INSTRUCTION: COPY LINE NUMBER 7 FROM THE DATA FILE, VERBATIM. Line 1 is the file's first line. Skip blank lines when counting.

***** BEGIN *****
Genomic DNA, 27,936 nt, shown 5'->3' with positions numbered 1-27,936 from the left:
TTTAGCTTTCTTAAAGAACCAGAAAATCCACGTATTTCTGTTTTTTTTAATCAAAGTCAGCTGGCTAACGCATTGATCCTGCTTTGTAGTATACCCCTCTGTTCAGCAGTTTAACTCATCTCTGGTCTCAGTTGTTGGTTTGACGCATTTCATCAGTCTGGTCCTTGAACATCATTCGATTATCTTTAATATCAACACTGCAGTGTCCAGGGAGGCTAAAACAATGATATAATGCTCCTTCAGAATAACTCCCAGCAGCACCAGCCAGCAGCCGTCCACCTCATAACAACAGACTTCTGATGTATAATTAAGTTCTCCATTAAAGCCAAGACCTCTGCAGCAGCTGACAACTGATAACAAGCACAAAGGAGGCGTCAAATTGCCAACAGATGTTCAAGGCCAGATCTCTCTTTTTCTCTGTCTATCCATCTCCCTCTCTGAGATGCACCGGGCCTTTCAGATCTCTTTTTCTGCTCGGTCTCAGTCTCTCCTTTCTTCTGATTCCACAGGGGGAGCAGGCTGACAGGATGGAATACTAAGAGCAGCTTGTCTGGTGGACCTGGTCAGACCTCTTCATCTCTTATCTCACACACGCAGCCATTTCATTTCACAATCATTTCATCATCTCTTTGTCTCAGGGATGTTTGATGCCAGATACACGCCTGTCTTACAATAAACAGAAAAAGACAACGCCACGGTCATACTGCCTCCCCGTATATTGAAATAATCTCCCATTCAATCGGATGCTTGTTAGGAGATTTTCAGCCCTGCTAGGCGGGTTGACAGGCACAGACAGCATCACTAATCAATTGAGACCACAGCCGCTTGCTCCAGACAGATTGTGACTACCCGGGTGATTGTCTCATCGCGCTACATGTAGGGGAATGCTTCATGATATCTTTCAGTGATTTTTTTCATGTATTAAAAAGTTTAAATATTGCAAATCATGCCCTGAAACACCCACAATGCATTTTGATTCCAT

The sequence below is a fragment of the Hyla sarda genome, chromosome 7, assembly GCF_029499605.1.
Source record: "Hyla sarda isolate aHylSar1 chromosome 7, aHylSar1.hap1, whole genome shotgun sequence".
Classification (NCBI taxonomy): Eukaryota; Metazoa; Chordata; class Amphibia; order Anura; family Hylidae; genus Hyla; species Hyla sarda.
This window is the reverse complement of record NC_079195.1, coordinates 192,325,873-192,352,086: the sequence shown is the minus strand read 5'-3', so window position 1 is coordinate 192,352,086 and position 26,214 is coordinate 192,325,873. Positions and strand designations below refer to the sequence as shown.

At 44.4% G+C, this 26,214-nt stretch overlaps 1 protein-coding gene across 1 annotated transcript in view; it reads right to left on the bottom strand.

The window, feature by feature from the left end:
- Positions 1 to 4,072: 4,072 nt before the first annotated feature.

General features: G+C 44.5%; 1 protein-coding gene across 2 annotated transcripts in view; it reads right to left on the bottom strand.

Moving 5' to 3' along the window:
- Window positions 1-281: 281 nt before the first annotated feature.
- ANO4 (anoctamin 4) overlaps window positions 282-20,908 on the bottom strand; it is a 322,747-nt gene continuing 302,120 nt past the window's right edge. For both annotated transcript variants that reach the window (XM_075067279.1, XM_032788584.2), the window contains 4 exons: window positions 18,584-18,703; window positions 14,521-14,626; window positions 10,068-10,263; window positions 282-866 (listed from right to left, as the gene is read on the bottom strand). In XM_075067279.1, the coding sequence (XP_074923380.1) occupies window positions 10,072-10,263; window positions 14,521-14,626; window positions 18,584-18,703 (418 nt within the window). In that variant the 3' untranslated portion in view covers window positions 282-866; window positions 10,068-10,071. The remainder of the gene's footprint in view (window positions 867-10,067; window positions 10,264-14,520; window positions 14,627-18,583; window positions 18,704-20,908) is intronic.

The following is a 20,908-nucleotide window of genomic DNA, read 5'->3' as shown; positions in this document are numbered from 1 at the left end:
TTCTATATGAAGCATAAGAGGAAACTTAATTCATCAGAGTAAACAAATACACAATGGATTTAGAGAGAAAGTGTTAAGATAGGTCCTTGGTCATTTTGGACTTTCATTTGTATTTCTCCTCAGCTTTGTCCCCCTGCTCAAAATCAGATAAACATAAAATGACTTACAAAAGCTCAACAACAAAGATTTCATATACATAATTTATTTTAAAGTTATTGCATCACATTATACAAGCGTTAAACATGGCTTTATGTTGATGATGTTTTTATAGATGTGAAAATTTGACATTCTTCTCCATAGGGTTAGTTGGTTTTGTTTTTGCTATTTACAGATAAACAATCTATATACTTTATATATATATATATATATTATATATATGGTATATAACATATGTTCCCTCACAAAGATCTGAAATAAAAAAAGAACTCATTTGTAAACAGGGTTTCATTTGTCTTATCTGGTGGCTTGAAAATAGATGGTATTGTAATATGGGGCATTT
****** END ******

At 44.4% G+C, this 26,214-nt stretch overlaps 1 protein-coding gene across 1 annotated transcript in view; it reads right to left on the bottom strand.